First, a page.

My Love Lies Bleeding Page 28

“No, Madame.”

“You know the prophecy, of course.”

I nodded.

“We’ve been waiting a long time for a girl to be born to us.” Great, no pressure.

“Your bloodchange is fast approaching. I can smell it on you. Even frightened as you are, your heart beats slower than it ought to.” I wondered if that was why I felt like I might pass out. I lifted my chin. I was not going to embarrass myself or my family.

“I would have you strong enough to survive, little Solange. I may not want the royal courts for my own, but I won’t have them taken from our family as if we are nothing.”

She picked up a long silver chain from the small table beside her. The vial on the end was clear, capped with silver and held with more silver work, curled to look like ivy leaves.“Do you know what this is?”

“No, I don’t.” She held it up. From this angle I could see the vial held a dark red liquid inside. “Oh. It’s blood.”

“My own, to be precise.” She twirled it once. I watched it, mesmerized despite myself. “I do not share my blood lightly—only in extreme circumstances, you understand.”

I didn’t understand actually. But if she made me drink that, I really would throw up on her.

“I am prepared to give this to you. When your birthday arrives, drink it and it will give you the strength you need to claim your legacy.” This probably wasn’t a good time to tell her I didn’t want to be queen.

“Your brothers didn’t need it; the Drake men have been turning for centuries. But you’re different. I am curious to see how this will play out, and precious little incites my curiosity these days.”

So maybe being the bearded lady at the carnival wasn’t so bad after all.

“You will, of course, have to prove yourself worthy.”

“Of . . . course.” Because just handing it over would be too easy. “How do I do that?”

“There are skills every Drake woman should know, to honor her heritage. We will begin with embroidery.”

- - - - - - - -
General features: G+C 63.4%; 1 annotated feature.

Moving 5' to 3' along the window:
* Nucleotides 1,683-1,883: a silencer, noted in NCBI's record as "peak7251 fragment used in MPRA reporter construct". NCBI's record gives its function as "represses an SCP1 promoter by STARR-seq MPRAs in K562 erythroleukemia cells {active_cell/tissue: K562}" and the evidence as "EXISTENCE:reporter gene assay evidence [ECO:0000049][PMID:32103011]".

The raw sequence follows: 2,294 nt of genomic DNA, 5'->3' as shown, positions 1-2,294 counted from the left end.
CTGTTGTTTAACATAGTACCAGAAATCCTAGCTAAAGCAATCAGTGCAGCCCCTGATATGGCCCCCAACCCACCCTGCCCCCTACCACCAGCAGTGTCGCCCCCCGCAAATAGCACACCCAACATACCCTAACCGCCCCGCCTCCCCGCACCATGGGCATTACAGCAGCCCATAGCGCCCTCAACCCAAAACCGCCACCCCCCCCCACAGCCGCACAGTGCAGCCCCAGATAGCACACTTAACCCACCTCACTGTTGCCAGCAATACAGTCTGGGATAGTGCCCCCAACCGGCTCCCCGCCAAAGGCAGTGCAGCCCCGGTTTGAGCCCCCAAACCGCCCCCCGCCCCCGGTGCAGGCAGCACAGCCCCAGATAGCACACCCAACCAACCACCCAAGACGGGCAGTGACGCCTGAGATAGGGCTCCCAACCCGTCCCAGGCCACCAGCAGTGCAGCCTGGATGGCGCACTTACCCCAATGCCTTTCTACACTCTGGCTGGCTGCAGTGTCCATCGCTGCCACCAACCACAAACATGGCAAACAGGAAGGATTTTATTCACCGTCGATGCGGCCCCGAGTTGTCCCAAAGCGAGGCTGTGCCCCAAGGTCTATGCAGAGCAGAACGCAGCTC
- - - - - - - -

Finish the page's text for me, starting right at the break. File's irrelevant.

My mouth hung open. “Embroidery?” I sucked at embroidery. Aunt Hyacinth had tried to teach me, but we’d both given it up as a lost cause. Lucy, strangely, had picked it up really quickly and embroidered a tapestry of Johnny Depp as Jack Sparrow for my last birthday. Somehow, I didn’t think that was going to help me right now. “I’m afraid I’m not very good at embroidery.” Her lips pursed. My palms went damp. Her fangs were out, as pointed and delicate as little bone daggers. “That’s disappointing, Solange.” I was going to die because I couldn’t embroider roses on a pillow.

“I’m sorry,” I whispered.

“Can you draw?”

“A little. I can throw pots. I don’t suppose you have a kiln?”

“No, but duly noted.” She waved her hand and suddenly Marguerite was back. I hadn’t seen her leave, and I hadn’t seen her return. She was carrying a small table like it weighed nothing and a chair. She set them down in front of me, then produced a sketchpad and pencils. “Go on,” Veronique murmured. “Draw me something.” I wiped my hands and reached for a pencil, eyes racing over my surroundings for a subject. If she asked me to draw her, I might as well kill myself right now. I noticed a clay vase in the corner, holding a bouquet of stakes. I drew vases and pots all the time, getting ideas for my work at the pottery wheel.

I broke the tip of the first pencil. I took another one but had to wait until the tremor in my fingers subsided before trying again. This time I drew lightly, trying to pretend that my future didn’t actually depend on it. Veronique glanced at my page.

“Passable.”

I let out a breath in a big whoosh. She was like the scariest teacher ever. It made me glad I’d never gone to a regular school.

“And now for music. The harp? Piano?”

The harp? Was she serious? My mother taught me how to avoid hunters, shoot a crossbow, and stake a rabid vampire at twenty paces, not how to play

“Greensleeves.”

“I . . .”

She rose from her chair with the speed of an ancient vampire and the grace and posture of a prima ballerina.

A prima ballerina who was about to pass judgment on me.

“No music at all?” She did not sound pleased. I stumbled back a step before deciding to hold my ground. I’d been telling Lucy for years not to run because it only made vampires chase you. “Tell me, what can you do?” I felt useless and insignificant. And I couldn’t think of a single thing I could do that might impress her. How did you impress a nine- hundred-year- old vampire matriarch?

“Math?” she snapped.

“Yes,” I replied, relieved. “I’m good at math.”

“History?”

“Yes.”

“When was the Battle of Hastings?”

“1066.”

“Who was Eleanor of Aquitaine’s first son to rule?”

“Richard the Lionheart.”

“What year were my twins born?”

“1149.”

“Can you fight?”

“Yes.”

“With a sword?”

“Yes.”

“Show me.”

She clapped her hands once and another woman walked in, wearing the traditional white fencing uniform and face guard. I could tell by her eyes, which were light green, that she was a vampire. I had no idea if she was a Drake. And though I was pretty good at fencing, how was I supposed to beat a vampire? I was still human, and it was late enough that I would have been yawning by now if I’d been any less scared. My opponent gave me a mask and a vest and a foil.

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